Blinking analysis was used to explore the suitability of these InP/ZnS for single-molecule imaging studies. Since it is not possible to visualize individual QDs using light microscopy, the blinking of individual QDs can be used to identify single particles. This blinking phenomenon is the alternation between of discrete "on" and "off" fluorescence states23, which can be investigated using the average pixel intensity of single fluorescent QD puncta over time. The fluorescence traces of InP/ZnS QD puncta demonstrate characteristic "on" and "off" states (Figure 3A). Moreover, there is no overlap between the "on" and "off" states of a single puncta (Figure 3B), which has been used in previous studies to distinguish single particles8.

Further experiments were used to explore the suitability of these InP/ZnS QDs for cellular studies. A trypan blue toxicity assay was performed to assess the biocompatibility of the InP/ZnS QDs. After incubation for 24 hours up to 48 hr at QD concentrations ranging from 1-5 nM, negligible toxicity was observed (Figure 4), which is comparable to toxicity studies for InP/ZnS QDs11. Substantial toxicity was not observed below 25 nM; this concentration is much higher than required for many biomedical applications. For example, single-molecule imaging studies often require pM concentrations of the QD probe to label a representative number of surface-bound cellular receptors24. Additionally, N2a cells incubated with QDs at 5 nM or 10 nM for 12 hr in cellular media indicate that QDs are internalized via endocytosis, i.e., QDs demonstrate a punctate staining pattern within the cells (Figure 5). These results indicate the suitability of these InP/ZnS QDs for investigating cellular processes.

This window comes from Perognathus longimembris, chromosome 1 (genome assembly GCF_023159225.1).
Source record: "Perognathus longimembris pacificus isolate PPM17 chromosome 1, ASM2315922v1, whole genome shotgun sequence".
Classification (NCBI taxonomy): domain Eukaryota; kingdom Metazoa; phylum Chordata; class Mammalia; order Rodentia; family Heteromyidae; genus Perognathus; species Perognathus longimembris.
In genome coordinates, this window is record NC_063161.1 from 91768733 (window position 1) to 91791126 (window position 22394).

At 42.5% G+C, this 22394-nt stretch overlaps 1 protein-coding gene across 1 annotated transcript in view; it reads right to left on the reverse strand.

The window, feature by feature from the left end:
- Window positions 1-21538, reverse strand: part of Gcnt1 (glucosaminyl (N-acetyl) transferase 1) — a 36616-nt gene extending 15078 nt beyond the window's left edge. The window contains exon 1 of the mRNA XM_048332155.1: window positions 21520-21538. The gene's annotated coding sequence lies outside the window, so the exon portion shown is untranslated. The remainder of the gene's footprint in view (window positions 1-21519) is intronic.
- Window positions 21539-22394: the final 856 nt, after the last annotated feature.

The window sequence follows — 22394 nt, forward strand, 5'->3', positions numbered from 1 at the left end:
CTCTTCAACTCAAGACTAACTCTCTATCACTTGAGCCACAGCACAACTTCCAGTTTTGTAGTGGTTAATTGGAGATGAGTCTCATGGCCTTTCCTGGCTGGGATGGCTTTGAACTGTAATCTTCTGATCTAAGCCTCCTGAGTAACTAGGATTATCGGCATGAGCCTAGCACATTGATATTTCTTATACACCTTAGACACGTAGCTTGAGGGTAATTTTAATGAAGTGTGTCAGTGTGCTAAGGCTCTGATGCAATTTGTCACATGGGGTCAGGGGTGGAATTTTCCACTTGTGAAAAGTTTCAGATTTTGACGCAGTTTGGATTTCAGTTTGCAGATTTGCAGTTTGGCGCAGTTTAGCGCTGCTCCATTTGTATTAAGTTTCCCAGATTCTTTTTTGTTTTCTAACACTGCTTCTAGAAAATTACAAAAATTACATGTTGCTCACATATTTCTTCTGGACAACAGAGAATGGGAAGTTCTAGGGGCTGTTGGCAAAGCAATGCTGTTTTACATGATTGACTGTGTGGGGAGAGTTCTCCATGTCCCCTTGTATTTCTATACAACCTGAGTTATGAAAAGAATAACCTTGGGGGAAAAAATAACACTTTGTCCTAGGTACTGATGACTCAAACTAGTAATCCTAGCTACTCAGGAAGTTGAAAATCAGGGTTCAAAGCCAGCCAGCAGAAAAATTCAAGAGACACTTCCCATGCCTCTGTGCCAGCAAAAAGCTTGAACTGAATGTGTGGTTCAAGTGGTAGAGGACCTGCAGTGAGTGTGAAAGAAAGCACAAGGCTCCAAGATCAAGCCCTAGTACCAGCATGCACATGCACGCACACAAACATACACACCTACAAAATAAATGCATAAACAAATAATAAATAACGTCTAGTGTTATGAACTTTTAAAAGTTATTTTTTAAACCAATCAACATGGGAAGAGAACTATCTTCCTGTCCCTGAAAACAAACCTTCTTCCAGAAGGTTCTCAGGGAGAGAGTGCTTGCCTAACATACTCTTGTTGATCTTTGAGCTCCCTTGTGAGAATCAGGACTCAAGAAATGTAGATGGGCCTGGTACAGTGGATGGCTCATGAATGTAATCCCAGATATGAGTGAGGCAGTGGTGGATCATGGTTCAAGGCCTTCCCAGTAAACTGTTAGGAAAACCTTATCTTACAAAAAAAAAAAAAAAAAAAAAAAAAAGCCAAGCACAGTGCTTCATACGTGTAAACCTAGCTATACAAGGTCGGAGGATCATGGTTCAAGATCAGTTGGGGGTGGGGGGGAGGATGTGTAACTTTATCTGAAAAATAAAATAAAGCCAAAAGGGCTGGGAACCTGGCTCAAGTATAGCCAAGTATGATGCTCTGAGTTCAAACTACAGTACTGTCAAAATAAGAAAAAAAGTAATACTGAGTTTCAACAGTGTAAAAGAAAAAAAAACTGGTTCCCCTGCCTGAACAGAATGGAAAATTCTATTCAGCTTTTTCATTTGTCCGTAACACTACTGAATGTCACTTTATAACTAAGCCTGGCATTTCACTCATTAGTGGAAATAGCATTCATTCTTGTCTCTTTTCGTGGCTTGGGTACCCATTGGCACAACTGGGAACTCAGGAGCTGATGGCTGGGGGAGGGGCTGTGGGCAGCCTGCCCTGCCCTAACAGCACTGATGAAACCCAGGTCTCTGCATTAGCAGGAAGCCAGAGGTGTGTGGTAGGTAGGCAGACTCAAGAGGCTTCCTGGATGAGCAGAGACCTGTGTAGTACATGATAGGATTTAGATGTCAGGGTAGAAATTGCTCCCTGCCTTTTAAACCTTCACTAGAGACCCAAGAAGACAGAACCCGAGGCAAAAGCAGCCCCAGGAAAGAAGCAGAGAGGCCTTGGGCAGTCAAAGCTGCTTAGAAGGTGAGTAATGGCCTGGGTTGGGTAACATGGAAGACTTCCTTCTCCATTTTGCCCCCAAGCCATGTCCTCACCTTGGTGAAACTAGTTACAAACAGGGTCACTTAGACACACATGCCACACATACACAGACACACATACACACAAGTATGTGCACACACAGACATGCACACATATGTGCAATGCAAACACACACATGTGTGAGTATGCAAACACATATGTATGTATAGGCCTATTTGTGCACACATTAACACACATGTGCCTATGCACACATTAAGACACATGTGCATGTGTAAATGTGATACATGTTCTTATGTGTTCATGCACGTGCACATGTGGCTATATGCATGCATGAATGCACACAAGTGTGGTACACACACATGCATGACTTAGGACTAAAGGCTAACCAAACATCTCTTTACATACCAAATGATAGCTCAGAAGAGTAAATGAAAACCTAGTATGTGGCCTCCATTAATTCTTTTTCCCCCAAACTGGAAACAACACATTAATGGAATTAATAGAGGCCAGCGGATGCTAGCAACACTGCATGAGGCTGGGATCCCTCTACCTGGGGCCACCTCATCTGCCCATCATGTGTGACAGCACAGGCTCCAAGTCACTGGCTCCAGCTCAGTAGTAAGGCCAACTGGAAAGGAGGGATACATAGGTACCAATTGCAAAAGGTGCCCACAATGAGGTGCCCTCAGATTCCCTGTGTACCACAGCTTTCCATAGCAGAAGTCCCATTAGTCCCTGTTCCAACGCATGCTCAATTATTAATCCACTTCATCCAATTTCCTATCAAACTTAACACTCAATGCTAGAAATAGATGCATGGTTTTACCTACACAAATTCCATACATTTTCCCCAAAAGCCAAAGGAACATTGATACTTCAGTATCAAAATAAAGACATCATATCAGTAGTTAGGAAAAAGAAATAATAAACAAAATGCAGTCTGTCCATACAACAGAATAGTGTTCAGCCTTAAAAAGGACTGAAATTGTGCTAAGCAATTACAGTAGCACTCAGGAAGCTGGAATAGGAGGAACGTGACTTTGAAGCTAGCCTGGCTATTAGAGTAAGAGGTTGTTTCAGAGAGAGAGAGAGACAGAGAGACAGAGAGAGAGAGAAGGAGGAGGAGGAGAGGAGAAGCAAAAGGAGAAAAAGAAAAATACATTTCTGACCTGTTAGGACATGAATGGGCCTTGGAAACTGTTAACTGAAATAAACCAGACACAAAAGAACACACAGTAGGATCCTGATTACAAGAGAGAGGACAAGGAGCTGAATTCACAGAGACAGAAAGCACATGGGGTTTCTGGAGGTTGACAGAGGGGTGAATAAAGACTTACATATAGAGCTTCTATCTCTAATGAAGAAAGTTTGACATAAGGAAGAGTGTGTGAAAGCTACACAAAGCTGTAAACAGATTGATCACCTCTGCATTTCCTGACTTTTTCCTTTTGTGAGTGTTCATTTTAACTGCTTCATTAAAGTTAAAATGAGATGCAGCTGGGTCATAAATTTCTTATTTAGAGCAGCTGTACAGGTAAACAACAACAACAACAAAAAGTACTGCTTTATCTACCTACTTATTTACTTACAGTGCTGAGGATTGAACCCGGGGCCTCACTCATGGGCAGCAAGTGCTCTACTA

This protocol details the synthesis and functionalization of water soluble InP/ZnS QDs with intense fluorescence emission, relatively small size-dispersity, and biological compatibility. The high quality of these QD products is indicated by the visualization of single QDs in fluorescence microscopy, which demonstrates that they are suitable for single-molecule imaging. It is anticipated that these Cd-free QDs are potentially much less toxic to the biological systems studied, as well as the researchers studying them. As such, the use of these In-based QDs for biomedical applications is a prudent alternative to Cd-based QDs.

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The authors have nothing to disclose.